2013 What’s On Stage Award nominations

THE DIGITAL THEATRE BEST ACTRESS IN A PLAY

Sheridan Smith – Hedda Gabler at the Old Vic
Billie Piper – The Effect, Headlong at the National, Cottesloe
Hattie Morahan – A Doll’s House at the Young Vic
Jill Halfpenny – Abigail’s Party at the Menier Chocolate Factory & Wyndham’s
Julie Walters – The Last of the Haussmans at the National, Lyttelton
Sally Hawkins – Constellations at the Royal Court Upstairs & Duke of York’s

THE DIGITAL THEATRE BEST ACTOR IN A PLAY

Rupert Everett – The Judas Kiss at Hampstead
Adrian Lester – Red Velvet at the Tricycle
David Haig – The Madness of George III at the Apollo
David Suchet – Long Day’s Journey into Night at the Apollo
Luke Treadaway – The Curious Incident of the Dog in the Night-time at the National, Cottesloe
Mark Rylance – Twelfth Night & Richard III at Shakespeare’s Globe & the Apollo Continue reading “2013 What’s On Stage Award nominations”

2012 What’s On Stage Award nominations

BEST ACTOR IN A PLAY
James Corden – One Man, Two Guvnors at the National, Lyttelton & Adelphi 
Benedict Cumberbatch – Frankenstein at the National, Olivier 
Jude Law – Anna Christie at the Donmar Warehouse 
Kevin Spacey – Richard III at the Old Vic 
David Tennant – Much Ado About Nothing at Wyndham’s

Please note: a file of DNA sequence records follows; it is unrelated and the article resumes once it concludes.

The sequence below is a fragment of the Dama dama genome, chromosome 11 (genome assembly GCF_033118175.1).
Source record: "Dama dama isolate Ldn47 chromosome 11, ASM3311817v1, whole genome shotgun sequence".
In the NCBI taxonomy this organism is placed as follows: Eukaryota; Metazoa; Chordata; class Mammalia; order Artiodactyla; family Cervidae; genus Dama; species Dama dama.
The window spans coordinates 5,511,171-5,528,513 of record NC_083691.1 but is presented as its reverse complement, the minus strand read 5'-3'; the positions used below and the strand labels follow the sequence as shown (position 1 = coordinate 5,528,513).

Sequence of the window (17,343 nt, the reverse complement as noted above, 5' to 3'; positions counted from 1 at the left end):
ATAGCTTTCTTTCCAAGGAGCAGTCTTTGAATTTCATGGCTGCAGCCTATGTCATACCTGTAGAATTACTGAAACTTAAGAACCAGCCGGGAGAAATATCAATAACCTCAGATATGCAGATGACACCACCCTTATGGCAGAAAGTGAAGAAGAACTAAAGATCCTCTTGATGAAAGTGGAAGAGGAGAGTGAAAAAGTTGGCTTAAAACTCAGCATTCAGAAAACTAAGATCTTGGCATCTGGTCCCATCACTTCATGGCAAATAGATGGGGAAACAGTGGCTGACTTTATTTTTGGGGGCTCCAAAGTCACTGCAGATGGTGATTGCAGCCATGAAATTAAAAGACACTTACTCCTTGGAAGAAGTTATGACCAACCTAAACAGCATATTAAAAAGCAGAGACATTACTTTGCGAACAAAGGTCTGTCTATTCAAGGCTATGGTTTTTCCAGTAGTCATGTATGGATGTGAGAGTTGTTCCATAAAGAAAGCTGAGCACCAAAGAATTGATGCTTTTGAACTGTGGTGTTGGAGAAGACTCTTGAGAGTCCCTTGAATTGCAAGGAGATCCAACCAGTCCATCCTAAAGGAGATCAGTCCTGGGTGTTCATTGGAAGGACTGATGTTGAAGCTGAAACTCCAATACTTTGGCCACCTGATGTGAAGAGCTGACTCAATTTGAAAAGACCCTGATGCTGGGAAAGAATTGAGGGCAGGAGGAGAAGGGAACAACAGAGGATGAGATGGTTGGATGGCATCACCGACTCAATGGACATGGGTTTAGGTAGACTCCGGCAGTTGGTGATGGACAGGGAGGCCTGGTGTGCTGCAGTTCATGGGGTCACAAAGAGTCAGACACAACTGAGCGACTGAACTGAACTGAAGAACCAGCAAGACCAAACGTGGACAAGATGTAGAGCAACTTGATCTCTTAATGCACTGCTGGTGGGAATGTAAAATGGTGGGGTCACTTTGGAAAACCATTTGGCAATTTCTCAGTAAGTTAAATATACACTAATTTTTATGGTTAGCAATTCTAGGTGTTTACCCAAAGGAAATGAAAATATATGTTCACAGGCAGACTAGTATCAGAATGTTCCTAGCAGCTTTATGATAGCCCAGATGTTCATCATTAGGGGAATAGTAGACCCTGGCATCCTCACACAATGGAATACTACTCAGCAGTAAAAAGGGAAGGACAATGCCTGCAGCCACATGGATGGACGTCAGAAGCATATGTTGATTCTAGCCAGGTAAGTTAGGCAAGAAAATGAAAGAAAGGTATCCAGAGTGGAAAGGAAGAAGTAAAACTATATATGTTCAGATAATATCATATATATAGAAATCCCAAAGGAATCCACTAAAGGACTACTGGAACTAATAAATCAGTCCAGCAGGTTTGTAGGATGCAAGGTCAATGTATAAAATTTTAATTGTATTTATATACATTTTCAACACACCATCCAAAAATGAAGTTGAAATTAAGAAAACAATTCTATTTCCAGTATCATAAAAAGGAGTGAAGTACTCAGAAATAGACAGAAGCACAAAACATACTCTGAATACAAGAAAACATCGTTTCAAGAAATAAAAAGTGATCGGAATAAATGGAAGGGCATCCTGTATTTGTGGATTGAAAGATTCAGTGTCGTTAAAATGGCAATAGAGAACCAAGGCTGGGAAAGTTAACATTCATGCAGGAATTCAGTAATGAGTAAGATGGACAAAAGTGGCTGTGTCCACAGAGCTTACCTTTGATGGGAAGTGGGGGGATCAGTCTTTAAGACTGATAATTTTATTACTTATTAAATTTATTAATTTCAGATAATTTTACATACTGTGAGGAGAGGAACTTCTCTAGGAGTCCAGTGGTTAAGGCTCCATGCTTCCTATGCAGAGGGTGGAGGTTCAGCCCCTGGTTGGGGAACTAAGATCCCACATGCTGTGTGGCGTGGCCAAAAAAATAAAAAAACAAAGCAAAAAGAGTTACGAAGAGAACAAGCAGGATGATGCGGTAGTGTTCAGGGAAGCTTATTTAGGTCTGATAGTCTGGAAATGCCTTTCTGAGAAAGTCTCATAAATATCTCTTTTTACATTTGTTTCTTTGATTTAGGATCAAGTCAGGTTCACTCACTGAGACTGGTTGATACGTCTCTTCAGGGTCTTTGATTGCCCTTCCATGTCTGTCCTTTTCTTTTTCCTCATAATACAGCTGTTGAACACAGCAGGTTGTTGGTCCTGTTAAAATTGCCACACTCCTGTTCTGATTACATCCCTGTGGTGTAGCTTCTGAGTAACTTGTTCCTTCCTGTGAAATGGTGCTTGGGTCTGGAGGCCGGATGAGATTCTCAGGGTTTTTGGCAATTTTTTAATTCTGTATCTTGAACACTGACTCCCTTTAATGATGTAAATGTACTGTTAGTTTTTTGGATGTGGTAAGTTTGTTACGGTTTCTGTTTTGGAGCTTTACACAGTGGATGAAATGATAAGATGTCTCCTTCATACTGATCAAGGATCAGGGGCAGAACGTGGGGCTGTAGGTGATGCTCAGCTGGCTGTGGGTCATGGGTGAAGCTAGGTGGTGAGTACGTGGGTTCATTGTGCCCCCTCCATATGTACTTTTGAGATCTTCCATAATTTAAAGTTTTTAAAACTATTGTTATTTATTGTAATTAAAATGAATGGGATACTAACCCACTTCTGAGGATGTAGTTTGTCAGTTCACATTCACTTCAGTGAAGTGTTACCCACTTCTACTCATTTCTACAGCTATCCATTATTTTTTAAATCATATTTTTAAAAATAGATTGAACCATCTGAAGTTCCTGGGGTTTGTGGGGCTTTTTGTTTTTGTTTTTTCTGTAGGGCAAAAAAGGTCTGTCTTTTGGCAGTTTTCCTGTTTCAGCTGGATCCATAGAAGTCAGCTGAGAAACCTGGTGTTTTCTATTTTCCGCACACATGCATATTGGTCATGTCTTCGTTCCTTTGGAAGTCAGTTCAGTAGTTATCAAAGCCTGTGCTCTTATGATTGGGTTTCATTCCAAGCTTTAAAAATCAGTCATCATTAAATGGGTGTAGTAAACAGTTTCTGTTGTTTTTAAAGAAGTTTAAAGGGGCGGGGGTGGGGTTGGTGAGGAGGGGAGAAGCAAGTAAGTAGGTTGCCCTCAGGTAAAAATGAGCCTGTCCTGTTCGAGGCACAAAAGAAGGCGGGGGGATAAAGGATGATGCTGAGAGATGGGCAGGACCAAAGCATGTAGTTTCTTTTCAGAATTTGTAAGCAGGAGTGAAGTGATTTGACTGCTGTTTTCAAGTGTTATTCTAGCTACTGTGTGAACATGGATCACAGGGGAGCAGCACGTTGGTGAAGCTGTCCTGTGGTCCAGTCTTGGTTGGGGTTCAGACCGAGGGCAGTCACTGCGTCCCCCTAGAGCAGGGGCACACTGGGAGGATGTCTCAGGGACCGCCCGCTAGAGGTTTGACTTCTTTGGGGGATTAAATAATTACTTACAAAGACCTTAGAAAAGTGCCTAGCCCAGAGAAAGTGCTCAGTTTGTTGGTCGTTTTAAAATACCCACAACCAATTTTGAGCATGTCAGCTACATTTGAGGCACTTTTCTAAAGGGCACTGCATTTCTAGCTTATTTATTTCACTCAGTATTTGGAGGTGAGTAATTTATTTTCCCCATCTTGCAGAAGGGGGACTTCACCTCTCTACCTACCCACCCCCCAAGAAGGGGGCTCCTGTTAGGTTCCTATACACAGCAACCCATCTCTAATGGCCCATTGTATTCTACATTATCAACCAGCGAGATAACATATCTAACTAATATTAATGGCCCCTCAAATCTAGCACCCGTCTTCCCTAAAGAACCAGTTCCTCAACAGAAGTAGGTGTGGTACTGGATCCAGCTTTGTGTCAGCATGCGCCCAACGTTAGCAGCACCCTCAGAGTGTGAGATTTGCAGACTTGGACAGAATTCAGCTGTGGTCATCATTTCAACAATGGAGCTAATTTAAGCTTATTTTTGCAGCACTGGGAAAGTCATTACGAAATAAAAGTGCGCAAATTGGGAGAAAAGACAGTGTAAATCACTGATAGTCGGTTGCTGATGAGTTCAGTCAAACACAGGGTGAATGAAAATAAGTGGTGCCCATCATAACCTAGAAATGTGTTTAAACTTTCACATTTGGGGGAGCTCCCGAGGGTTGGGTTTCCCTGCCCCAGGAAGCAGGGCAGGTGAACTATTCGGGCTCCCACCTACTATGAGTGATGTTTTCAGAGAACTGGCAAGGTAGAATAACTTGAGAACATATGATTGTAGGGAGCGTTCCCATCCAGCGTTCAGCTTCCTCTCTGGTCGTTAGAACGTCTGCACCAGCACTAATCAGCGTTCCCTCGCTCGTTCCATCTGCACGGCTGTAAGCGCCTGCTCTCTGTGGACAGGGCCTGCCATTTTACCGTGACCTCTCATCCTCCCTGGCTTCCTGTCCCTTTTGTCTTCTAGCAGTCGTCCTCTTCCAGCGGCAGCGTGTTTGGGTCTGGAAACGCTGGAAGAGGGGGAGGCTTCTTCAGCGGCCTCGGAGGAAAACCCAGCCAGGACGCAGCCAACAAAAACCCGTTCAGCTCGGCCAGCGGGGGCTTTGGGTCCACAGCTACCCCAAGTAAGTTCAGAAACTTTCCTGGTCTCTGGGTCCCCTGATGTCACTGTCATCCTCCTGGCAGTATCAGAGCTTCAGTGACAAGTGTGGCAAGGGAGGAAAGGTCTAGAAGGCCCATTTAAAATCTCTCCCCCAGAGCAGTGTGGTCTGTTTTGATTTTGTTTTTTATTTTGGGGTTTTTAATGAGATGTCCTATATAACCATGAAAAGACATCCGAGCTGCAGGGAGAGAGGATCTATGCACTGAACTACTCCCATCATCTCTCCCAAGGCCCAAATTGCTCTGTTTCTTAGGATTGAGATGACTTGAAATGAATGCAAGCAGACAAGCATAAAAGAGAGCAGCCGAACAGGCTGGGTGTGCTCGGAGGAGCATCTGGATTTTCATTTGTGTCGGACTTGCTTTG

James Earl Jones – Driving Miss Daisy at Wyndham’s 

BEST ACTRESS IN A PLAY
Vanessa Redgrave – Driving Miss Daisy at Wyndham’s 
Eve Best – Much Ado About Nothing at Shakespeare’s Globe 
Kristin Scott Thomas – Betrayal at the Comedy 
Ruth Wilson – Anna Christie at the Donmar Warehouse 
Samantha Spiro – Chicken Soup with Barley at the Royal Court Downstairs
Tamsin Greig – Jumpy at the Royal Court Downstairs Continue reading “2012 What’s On Stage Award nominations”

Review: The Wizard of Oz, Palladium

“And my head I’d be scratchin’ while my thoughts were busy hatchin’

I could have quite happily given The Wizard of Oz a miss, it wasn’t ever really on my list of shows to see but the combined news of a visit from a family member who wanted to see it and Hannah Waddingham’s imminent departure from the ensemble meant that I found myself there on a Saturday evening… There’s something a little odd about its choice as Andrew Lloyd-Webber’s third reality casting show, Over the Rainbow, as the show is not really a fully-fledged musical, no matter how famous some of the songs but he persevered nonetheless. What is even odder is his assembly of a strong musical theatre cast around the eventual winner, Danielle Hope, given the paucity of many of the roles around Dorothy.

Lloyd-Webber’s way around this has been to write new songs, with long-standing lyricist Tim Rice, to beef up the roles of characters like the Wizard and the Wicked Witch of the West and justify the casting of Michael Crawford and Hannah Waddingham respectively. But despite looking a picture with some tricksy staging and wirework, the end result is curiously banal, exceedingly bland and one which rarely excited me. The focus is so much on the stagecraft that the heart of the story is rarely engaged: Hope’s Dorothy is sweet but rarely interesting, there’s little of the ‘star quality’ evident this evening but then the role is not one that really encourages it; Michael Crawford made very little impact either as the Wizard or the cameos as Ozians and so it went, emotion taking second-place to spectacle. Continue reading “Review: The Wizard of Oz, Palladium”